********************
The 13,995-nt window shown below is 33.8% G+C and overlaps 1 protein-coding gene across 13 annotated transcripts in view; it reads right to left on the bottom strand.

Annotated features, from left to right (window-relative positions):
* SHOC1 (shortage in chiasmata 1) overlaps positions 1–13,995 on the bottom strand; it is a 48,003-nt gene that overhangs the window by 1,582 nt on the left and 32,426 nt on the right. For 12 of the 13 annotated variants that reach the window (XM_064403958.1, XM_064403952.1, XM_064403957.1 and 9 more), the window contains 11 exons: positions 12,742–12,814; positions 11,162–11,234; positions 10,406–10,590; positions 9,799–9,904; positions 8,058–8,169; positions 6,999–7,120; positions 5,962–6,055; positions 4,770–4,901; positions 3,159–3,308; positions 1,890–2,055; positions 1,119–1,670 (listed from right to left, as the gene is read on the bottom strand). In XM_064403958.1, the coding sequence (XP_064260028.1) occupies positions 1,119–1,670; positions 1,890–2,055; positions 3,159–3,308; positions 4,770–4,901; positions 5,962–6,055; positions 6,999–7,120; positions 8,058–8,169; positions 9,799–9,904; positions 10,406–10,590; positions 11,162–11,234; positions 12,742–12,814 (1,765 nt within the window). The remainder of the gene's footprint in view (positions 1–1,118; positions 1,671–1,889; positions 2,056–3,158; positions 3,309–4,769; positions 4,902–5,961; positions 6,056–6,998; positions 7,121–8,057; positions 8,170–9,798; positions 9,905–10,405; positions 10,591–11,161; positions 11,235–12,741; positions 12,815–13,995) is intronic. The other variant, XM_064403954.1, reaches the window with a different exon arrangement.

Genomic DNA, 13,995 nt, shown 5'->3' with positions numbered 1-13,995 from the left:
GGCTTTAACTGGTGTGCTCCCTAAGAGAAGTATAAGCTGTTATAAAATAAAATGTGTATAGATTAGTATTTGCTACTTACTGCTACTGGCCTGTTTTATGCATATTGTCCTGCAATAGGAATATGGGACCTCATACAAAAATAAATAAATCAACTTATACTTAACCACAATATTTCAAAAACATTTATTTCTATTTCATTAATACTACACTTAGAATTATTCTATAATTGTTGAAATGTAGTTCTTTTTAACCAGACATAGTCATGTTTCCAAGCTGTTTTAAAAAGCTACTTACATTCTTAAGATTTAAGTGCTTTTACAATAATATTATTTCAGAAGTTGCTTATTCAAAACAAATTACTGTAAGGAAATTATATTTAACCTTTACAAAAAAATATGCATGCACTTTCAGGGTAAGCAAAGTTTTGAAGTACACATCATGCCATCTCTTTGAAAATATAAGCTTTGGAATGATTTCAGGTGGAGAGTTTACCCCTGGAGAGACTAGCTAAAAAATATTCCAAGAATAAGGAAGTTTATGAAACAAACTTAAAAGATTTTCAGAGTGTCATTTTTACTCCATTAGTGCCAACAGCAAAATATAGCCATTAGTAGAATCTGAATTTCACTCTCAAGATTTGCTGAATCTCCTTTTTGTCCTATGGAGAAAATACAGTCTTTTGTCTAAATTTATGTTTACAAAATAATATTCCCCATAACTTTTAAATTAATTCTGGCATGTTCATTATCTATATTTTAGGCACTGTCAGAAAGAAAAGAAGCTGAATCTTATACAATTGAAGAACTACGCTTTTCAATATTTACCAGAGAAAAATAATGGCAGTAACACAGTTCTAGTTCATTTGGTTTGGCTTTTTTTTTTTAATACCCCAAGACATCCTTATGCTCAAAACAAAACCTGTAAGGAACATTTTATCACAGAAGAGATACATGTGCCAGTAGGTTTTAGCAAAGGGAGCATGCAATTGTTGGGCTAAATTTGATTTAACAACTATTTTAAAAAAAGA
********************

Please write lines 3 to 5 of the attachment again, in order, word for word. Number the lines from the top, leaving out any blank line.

* SHOC1 (shortage in chiasmata 1) overlaps positions 1–13,995 on the bottom strand; it is a 48,003-nt gene that overhangs the window by 1,582 nt on the left and 32,426 nt on the right. For 12 of the 13 annotated variants that reach the window (XM_064403958.1, XM_064403952.1, XM_064403957.1 and 9 more), the window contains 11 exons: positions 12,742–12,814; positions 11,162–11,234; positions 10,406–10,590; positions 9,799–9,904; positions 8,058–8,169; positions 6,999–7,120; positions 5,962–6,055; positions 4,770–4,901; positions 3,159–3,308; positions 1,890–2,055; positions 1,119–1,670 (listed from right to left, as the gene is read on the bottom strand). In XM_064403958.1, the coding sequence (XP_064260028.1) occupies positions 1,119–1,670; positions 1,890–2,055; positions 3,159–3,308; positions 4,770–4,901; positions 5,962–6,055; positions 6,999–7,120; positions 8,058–8,169; positions 9,799–9,904; positions 10,406–10,590; positions 11,162–11,234; positions 12,742–12,814 (1,765 nt within the window). The remainder of the gene's footprint in view (positions 1–1,118; positions 1,671–1,889; positions 2,056–3,158; positions 3,309–4,769; positions 4,902–5,961; positions 6,056–6,998; positions 7,121–8,057; positions 8,170–9,798; positions 9,905–10,405; positions 10,591–11,161; positions 11,235–12,741; positions 12,815–13,995) is intronic. The other variant, XM_064403954.1, reaches the window with a different exon arrangement.

Genomic DNA, 13,995 nt, shown 5'->3' with positions numbered 1-13,995 from the left:
GGCTTTAACTGGTGTGCTCCCTAAGAGAAGTATAAGCTGTTATAAAATAAAATGTGTATAGATTAGTATTTGCTACTTACTGCTACTGGCCTGTTTTATGCATATTGTCCTGCAATAGGAATATGGGACCTCATACAAAAATAAATAAATCAACTTATACTTAACCACAATATTTCAAAAACATTTATTTCTATTTCATTAATACTACACTTAGAATTATTCTATAATTGTTGAAATGTAGTTCTTTTTAACCAGACATAGTCATGTTTCCAAGCTGTTTTAAAAAGCTACTTACATTCTTAAGATTTAAGTGCTTTTACAATAATATTATTTCAGAAGTTGCTTATTCAAAACAAATTACTGTAAGGAAATTATATTTAACCTTTACAAAAAAATATGCATGCACTTTCAGGGTAAGCAAAGTTTTGAAGTACACATCATGCCATCTCTTTGAAAATATAAGCTTTGGAATGATTTCAGGTGGAGAGTTTACCCCTGGAGAGACTAGCTAAAAAATATTCCAAGAATAAGGAAGTTTATGAAACAAACTTAAAAGATTTTCAGAGTGTCATTTTTACTCCATTAGTGCCAACAGCAAAATATAGCCATTAGTAGAATCTGAATTTCACTCTCAAGATTTGCTGAATCTCCTTTTTGTCCTATGGAGAAAATACAGTCTTTTGTCTAAATTTATGTTTACAAAATAATATTCCCCATAACTTTTAAATTAATTCTGGCATGTTCATTATCTATATTTTAGGCACTGTCAGAAAGAAAAGAAGCTGAATCTTATACAATTGAAGAACTACGCTTTTCAATATTTACCAGAGAAAAATAATGGCAGTAACACAGTTCTAGTTCATTTGGTTTGGCTTTTTTTTTTTAATACCCCAAGACATCCTTATGCTCAAAACAAAACCTGTAAGGAACATTTTATCACAGAAGAGATACATGTGCCAGTAGGTTTTAGCAAAGGGAGCATGCAATTGTTGGGCTAAATTTGATTTAACAACTATTTTAAAAAAAGA